Back in 2009 Parliament passed a new Immigration Act. One of the "features" of the new Act was a massive increase in what the Act terms "absolute discretion" - the power to make a decision without having to give reasons. Immigration New Zealand loved this, and promptly went beyond the law by instructing their staff not just to not give reasons to their victims in such cases, but to not even record them in the first place. Now, that instruction and attitude has come back to bite them in the arse.
In a case note released today, the Ombudsman has ruled that the absence of recorded reasons for an immigration decision makes it unreasonable:
The Chief Ombudsman formed the provisional opinion that because the DDMs had failed to record reasons, it could not be determined that all relevant considerations had been addressed and that therefore the Ministry’s decisions were unreasonable. The Chief Ombudsman considered that the case notes prepared for consideration of the complainant’s requests were insufficient to demonstrate that the decision was properly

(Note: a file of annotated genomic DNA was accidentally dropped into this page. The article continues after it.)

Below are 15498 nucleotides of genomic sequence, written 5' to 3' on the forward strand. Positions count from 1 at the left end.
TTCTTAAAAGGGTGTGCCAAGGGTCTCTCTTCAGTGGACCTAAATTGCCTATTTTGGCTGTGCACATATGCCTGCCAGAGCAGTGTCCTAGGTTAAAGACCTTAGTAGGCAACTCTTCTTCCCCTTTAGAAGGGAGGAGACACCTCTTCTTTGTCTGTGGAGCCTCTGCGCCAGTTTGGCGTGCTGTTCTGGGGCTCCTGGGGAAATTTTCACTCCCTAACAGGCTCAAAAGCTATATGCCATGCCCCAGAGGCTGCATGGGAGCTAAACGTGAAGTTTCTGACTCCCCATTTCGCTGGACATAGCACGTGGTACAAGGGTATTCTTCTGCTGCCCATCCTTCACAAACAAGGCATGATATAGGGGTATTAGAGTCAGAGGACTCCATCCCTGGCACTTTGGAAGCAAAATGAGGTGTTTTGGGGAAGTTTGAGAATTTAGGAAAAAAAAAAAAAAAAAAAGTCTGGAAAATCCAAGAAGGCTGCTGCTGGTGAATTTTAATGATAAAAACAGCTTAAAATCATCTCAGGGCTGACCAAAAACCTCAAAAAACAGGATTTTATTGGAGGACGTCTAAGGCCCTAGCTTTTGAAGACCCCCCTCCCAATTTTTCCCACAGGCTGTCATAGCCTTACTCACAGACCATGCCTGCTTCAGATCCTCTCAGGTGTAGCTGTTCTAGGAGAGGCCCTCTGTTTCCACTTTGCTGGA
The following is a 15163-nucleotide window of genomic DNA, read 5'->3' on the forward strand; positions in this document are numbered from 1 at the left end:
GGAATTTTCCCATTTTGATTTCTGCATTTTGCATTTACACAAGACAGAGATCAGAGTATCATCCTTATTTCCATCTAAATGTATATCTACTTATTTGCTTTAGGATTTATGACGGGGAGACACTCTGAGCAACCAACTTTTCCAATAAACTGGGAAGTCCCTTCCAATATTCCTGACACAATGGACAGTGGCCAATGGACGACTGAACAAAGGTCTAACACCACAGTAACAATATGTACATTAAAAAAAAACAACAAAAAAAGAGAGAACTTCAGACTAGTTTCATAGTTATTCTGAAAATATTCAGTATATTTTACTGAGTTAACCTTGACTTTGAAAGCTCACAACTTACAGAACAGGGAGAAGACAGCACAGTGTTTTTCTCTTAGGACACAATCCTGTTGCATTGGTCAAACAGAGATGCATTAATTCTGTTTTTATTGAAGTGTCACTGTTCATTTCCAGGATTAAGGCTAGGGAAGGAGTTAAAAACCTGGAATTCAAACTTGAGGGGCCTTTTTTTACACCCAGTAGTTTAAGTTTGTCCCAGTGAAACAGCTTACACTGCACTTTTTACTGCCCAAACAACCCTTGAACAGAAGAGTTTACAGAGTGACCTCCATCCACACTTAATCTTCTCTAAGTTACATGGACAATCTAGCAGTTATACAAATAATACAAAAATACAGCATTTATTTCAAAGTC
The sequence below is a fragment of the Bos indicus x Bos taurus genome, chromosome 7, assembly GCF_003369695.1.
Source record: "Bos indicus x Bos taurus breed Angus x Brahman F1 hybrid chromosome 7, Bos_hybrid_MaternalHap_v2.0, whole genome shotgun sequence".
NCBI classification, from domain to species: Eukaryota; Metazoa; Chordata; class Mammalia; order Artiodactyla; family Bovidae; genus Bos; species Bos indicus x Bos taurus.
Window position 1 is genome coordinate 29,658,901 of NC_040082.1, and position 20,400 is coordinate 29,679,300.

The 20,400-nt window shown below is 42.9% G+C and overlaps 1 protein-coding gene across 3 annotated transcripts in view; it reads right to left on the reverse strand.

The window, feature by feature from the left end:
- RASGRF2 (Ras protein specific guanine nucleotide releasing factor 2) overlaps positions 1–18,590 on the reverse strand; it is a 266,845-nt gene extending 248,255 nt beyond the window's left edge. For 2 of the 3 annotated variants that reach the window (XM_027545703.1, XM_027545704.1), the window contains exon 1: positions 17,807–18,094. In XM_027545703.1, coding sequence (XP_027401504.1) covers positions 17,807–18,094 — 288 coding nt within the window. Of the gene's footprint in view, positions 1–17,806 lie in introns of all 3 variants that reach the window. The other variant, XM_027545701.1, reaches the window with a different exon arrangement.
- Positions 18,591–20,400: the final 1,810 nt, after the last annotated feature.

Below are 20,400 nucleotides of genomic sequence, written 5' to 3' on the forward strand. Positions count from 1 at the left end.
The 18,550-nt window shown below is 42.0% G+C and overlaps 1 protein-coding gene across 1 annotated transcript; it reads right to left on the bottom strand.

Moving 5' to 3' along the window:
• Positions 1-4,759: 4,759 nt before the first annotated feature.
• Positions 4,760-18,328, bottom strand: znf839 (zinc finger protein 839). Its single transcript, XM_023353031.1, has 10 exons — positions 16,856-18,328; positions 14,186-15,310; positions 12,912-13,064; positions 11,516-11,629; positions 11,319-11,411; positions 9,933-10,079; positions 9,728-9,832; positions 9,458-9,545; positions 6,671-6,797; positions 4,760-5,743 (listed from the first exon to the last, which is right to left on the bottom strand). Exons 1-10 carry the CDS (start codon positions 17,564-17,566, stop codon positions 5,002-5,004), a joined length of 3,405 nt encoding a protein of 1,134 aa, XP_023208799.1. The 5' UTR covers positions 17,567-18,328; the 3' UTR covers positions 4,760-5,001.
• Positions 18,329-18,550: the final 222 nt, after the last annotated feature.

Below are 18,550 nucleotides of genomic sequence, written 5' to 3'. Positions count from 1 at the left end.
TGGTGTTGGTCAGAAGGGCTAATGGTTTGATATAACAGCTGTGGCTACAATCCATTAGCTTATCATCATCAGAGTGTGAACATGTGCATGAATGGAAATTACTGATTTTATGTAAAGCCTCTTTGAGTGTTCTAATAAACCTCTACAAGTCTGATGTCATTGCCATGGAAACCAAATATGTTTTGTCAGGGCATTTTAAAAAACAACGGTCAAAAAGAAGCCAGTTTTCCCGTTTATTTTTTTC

reached, and that any process omitting to record reasons for a decision was administratively unsound.
Whoops! Especially when you remember that the decision not to record reasons in the first place was made explicitly in an attempt to thwart such review. Instead, its made all such decisions instantly overturnable. The good news is that Immigration has since rescinded the instruction not to record reasons, and now requires that they be "briefly" recorded. But we're still looking at nearly two years of decisions being prima facie unreasonable. Heckuva job they're doing there. Great use of public money. But somehow, I doubt that the muppets who came up with this idea will face any consequences whatsoever for their incompetence.